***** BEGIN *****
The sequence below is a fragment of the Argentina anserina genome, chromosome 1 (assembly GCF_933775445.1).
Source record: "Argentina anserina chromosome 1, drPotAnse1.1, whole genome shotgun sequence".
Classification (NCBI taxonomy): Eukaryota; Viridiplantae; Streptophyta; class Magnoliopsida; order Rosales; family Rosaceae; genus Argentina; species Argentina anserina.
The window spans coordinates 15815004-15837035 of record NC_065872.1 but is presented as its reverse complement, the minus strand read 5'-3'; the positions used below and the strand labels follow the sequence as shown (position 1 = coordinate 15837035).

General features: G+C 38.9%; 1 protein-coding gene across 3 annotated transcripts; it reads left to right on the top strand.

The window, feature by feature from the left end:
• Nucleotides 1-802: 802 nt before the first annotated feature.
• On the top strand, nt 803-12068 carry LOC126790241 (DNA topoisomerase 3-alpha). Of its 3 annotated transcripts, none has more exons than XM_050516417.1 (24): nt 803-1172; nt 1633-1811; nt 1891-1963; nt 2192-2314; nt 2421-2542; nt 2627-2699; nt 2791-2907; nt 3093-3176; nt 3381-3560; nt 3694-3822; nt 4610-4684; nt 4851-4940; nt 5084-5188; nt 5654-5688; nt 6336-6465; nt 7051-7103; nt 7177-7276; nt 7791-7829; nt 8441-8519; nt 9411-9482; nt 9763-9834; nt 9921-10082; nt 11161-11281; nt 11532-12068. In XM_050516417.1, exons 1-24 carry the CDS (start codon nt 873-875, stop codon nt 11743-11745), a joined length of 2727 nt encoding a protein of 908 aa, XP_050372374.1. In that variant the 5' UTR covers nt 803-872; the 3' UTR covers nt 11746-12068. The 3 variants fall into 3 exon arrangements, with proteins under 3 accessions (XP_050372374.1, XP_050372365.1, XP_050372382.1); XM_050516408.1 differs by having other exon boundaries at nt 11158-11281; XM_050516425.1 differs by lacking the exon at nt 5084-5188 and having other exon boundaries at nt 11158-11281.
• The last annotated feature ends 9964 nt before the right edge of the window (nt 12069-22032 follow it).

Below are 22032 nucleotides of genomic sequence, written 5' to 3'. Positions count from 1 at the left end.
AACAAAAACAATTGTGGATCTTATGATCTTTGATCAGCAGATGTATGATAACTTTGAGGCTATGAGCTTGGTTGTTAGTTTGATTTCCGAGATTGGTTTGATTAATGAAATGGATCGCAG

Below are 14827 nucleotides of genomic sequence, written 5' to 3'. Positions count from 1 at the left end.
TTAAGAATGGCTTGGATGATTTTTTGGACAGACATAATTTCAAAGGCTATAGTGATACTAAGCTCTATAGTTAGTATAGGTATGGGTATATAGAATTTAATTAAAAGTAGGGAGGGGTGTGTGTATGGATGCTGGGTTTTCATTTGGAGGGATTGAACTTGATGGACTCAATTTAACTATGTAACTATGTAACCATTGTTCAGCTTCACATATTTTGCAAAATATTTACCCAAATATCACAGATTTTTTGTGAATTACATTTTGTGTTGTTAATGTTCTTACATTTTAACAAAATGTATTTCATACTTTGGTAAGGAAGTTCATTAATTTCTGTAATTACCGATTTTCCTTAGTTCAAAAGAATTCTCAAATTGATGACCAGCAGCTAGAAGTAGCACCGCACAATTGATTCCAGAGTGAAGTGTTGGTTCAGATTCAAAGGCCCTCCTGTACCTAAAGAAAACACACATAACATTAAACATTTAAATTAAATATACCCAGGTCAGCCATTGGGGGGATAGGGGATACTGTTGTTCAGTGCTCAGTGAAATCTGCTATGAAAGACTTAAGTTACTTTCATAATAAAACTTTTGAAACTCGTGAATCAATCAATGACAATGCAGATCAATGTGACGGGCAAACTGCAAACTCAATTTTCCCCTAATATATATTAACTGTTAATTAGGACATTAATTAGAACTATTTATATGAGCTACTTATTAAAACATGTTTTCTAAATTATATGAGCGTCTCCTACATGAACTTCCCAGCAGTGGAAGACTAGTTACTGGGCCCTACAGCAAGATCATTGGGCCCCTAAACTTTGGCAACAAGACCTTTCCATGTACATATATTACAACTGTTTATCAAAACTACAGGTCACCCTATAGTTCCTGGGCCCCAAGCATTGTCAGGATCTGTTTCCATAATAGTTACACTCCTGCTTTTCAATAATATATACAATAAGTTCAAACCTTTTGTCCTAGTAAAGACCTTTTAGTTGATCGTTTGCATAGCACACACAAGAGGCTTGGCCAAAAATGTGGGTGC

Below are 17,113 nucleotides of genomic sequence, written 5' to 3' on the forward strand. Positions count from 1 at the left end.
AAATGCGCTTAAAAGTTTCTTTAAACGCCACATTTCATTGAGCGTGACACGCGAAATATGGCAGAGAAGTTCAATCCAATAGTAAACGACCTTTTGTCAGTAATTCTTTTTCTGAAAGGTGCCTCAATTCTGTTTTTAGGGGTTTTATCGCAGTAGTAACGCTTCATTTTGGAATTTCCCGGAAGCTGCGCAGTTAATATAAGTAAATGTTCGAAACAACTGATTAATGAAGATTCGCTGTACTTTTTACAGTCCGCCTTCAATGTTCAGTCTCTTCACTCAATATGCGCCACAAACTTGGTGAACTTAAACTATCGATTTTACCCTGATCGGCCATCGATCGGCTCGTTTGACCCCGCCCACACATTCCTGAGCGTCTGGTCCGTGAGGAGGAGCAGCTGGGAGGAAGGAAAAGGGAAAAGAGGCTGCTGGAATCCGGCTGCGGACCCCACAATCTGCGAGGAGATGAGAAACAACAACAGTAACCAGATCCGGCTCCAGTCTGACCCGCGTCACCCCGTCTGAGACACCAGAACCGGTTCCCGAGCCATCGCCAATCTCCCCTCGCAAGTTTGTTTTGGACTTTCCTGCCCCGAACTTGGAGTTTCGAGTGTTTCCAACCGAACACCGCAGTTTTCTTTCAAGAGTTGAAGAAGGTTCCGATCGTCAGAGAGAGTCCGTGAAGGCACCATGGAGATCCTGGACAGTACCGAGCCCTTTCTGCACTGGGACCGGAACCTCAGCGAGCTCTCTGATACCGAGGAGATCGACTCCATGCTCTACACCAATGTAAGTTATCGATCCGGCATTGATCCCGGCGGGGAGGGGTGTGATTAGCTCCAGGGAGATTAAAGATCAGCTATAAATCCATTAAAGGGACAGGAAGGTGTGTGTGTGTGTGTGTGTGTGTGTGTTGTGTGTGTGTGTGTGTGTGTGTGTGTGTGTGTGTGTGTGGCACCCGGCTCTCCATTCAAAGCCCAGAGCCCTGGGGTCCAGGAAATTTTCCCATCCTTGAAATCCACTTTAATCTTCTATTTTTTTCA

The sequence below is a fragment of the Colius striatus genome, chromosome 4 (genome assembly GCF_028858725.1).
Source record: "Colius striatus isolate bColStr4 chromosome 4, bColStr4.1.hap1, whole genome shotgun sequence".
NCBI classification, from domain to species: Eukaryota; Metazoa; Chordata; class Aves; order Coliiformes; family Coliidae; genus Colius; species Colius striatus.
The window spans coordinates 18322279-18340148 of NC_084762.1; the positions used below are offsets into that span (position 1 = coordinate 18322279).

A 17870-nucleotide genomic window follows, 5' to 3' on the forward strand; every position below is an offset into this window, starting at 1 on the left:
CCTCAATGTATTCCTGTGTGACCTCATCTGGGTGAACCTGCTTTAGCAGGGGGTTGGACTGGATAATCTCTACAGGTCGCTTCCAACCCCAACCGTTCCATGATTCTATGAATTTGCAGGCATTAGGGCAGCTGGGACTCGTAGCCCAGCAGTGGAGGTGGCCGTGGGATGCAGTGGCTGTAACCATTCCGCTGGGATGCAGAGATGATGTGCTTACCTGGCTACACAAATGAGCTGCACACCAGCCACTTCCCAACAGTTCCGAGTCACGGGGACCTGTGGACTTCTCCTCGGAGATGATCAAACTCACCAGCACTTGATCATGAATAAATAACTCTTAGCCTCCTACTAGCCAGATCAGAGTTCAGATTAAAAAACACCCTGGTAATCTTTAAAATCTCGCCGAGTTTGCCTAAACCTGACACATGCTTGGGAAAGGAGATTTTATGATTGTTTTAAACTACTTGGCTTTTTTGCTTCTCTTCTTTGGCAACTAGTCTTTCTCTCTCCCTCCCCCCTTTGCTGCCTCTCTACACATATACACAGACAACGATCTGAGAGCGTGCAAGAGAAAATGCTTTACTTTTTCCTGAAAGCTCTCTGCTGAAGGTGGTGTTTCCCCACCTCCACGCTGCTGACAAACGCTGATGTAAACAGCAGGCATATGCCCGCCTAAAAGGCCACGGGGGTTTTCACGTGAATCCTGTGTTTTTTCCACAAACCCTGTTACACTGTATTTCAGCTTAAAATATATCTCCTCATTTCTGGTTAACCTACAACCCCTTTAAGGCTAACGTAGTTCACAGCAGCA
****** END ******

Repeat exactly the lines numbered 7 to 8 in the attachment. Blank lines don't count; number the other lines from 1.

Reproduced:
• Nucleotides 1-802: 802 nt before the first annotated feature.
• On the top strand, nt 803-12068 carry LOC126790241 (DNA topoisomerase 3-alpha). Of its 3 annotated transcripts, none has more exons than XM_050516417.1 (24): nt 803-1172; nt 1633-1811; nt 1891-1963; nt 2192-2314; nt 2421-2542; nt 2627-2699; nt 2791-2907; nt 3093-3176; nt 3381-3560; nt 3694-3822; nt 4610-4684; nt 4851-4940; nt 5084-5188; nt 5654-5688; nt 6336-6465; nt 7051-7103; nt 7177-7276; nt 7791-7829; nt 8441-8519; nt 9411-9482; nt 9763-9834; nt 9921-10082; nt 11161-11281; nt 11532-12068. In XM_050516417.1, exons 1-24 carry the CDS (start codon nt 873-875, stop codon nt 11743-11745), a joined length of 2727 nt encoding a protein of 908 aa, XP_050372374.1. In that variant the 5' UTR covers nt 803-872; the 3' UTR covers nt 11746-12068. The 3 variants fall into 3 exon arrangements, with proteins under 3 accessions (XP_050372374.1, XP_050372365.1, XP_050372382.1); XM_050516408.1 differs by having other exon boundaries at nt 11158-11281; XM_050516425.1 differs by lacking the exon at nt 5084-5188 and having other exon boundaries at nt 11158-11281.